Wednesday, February 17, 2010

Good times at TFL

After college, I spent about six years (on and off) working at the Trapp Family Lodge (or TFL as we called it) in various jobs, from administrative assistant for timeshare sales, to bartender and hostess in the Main Dining Room and Lounge, and ultimately to group sales. Those were some of the best years of my life. My co-workers were fun, the guests were, for the most part, really nice (those that weren’t, well they were the ones we mocked behind their backs). If you were going to be a von Trapp in public, well, it was the place to do it.

People who visited the Trapp Family Lodge generally fell into one of three categories. At the top of the list was my parents’ generation. They remembered the Trapp Family Singers from their touring days, and would often tell stories about the time they went to one concert or another. Or perhaps they had come to the Music Camp back in the 1940’s. I think I learned more about my own family history from them than anyone.

The second group is those who associate the von Trapp name first with the Trapp Family Lodge, and second with The Sound of Music. They were the guests who returned year after year and remembered the Lodge before the fire in 1980 (photo left). These folks felt like extended family. Lots of them became timeshare owners. Often, this group was from my own generation, having been introduced to the Lodge by their parents, who were part of the first group.

The last group is made up of hardcore movie fans that came to Trapp Family Lodge expecting to be greeted at the front door by Julie Andrews, Christopher Plummer and the rest of the original movie cast. They also were the greatest source of amusement.

So picture this: the luncheon crowd is clearing out, and I’m working behind the bar decked out in my standard-issue dirndl, setting up for evening service. Suddenly I hear this excited voice. “You’re one of THEM aren’t you?” I turn around. “Excuse me?” “DON’T say anything.” (Seriously, I think if the woman could have, she would have reached across the bar and put her finger to my lips.) “I just want to say I SAW one of THEM.” There was no escape. I just did as I was told and quietly let her qawk at me. When she left, I stuck my head through the service window , where the other waitstaff were trying to keep straight faces. “WHO TOLD?” I demanded. “What? She asked if there were any family members working here today,” said my friend, Kate...like it was a job requirement.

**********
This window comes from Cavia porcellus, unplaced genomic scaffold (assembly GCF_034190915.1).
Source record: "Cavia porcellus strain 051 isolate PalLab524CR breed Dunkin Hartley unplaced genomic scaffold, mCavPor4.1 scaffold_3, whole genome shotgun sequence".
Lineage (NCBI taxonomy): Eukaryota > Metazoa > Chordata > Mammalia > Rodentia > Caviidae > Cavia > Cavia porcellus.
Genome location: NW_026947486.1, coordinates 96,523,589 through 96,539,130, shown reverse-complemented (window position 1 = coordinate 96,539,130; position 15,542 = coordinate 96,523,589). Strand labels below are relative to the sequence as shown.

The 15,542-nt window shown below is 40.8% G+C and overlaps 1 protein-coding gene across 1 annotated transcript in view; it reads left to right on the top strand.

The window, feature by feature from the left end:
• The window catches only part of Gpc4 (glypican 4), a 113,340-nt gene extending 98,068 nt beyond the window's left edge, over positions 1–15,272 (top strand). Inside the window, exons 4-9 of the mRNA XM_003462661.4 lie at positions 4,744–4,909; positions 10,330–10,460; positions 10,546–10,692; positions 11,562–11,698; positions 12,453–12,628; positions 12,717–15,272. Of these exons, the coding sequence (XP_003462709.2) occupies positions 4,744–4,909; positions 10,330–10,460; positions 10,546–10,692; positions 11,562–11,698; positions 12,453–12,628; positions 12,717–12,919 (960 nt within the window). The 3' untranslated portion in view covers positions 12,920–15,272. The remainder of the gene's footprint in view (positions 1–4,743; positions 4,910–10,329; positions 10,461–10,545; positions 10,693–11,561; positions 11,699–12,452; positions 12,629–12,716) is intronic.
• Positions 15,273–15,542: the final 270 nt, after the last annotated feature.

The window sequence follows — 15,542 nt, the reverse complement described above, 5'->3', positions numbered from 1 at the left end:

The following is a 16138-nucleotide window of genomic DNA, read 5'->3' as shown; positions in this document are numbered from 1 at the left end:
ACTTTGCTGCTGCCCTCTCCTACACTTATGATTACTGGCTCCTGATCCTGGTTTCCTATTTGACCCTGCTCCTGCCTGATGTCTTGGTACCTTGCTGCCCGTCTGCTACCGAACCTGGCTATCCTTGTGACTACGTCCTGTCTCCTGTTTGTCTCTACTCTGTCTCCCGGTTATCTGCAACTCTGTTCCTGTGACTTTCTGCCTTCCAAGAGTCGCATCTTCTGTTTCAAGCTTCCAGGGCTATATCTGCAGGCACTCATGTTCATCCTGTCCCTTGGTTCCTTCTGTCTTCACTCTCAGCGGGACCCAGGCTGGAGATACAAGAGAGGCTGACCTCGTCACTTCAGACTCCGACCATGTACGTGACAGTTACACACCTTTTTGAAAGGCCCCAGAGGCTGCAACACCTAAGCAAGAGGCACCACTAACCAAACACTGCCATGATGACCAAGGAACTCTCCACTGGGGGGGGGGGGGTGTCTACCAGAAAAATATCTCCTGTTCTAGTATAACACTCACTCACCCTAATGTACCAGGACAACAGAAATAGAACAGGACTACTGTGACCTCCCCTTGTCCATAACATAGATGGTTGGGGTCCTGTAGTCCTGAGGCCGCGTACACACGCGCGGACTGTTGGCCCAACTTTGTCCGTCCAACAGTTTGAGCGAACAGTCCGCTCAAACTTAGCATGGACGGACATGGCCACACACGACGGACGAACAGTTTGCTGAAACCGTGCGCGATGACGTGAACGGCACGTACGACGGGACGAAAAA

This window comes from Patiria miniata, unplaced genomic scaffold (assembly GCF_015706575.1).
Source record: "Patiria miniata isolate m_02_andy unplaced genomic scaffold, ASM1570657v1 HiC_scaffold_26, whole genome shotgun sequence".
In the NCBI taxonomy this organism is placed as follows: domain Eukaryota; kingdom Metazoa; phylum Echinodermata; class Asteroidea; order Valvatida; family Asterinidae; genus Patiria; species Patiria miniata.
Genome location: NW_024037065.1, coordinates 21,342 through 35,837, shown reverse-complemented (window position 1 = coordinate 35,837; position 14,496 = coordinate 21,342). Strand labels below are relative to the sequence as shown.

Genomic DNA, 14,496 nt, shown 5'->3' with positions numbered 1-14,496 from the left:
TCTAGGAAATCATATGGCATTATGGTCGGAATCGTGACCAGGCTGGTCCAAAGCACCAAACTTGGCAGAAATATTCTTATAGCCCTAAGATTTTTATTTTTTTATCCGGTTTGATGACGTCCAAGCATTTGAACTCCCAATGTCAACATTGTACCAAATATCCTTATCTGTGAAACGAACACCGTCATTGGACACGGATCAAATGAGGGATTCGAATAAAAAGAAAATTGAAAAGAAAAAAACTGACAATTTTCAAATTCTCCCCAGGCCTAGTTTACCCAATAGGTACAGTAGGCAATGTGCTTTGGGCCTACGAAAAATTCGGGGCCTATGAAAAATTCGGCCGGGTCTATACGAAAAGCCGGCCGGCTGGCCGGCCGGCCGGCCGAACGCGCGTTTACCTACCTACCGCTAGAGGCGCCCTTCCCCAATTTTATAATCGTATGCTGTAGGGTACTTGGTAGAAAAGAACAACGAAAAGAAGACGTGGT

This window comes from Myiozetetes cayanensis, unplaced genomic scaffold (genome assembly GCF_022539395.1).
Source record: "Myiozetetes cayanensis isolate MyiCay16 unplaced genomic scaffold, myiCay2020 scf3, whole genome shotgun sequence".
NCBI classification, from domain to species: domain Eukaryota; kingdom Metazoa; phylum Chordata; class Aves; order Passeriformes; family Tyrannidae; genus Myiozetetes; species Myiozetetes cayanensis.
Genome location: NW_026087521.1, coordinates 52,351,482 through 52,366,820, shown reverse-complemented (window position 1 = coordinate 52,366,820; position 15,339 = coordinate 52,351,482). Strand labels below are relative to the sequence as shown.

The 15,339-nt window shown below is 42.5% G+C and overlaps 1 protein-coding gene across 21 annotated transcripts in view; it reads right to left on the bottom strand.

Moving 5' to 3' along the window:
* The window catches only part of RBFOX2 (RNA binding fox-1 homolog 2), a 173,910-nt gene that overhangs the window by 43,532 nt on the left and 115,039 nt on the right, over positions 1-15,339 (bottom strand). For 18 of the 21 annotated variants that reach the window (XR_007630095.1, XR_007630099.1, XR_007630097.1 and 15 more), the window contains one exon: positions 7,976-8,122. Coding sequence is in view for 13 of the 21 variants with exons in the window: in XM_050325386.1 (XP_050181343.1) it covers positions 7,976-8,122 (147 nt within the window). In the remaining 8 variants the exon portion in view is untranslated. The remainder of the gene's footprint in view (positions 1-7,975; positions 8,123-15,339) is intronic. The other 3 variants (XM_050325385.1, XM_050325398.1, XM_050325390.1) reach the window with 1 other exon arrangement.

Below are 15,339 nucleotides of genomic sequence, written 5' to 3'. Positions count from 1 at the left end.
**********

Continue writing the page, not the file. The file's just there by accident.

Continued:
I got her back. A while later, some people came to the dining room during dinner set up, just to look. “Is this where the movie was filmed?” the woman asked excitedly. Oh, we had a live one here. “Um, no,” I said. “The movie was filmed in Salzburg, AUSTRIA.” Disappointed she asked hopefully, “Well, are any of you part of the family?” I quickly pointed to Kate “SHE IS!” and smiled innocently. What could she say? Denying it would just make it look like she was lying, and in her long braids and dirndl, she certainly looked the part. You know what they say, payback’s a bitch. Ah, those were the days. -- F.v.T.

2 comments:

  1. I worked for a Carl F Trapp when I was associated with Stone and Webster Engineering, way back when. His family spent much of its time at the Trapp Family Lodge; now I wish I had asked more about his family history.

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  2. Hmmm. I don't know a Carl Trapp. Wonder what the connection is?

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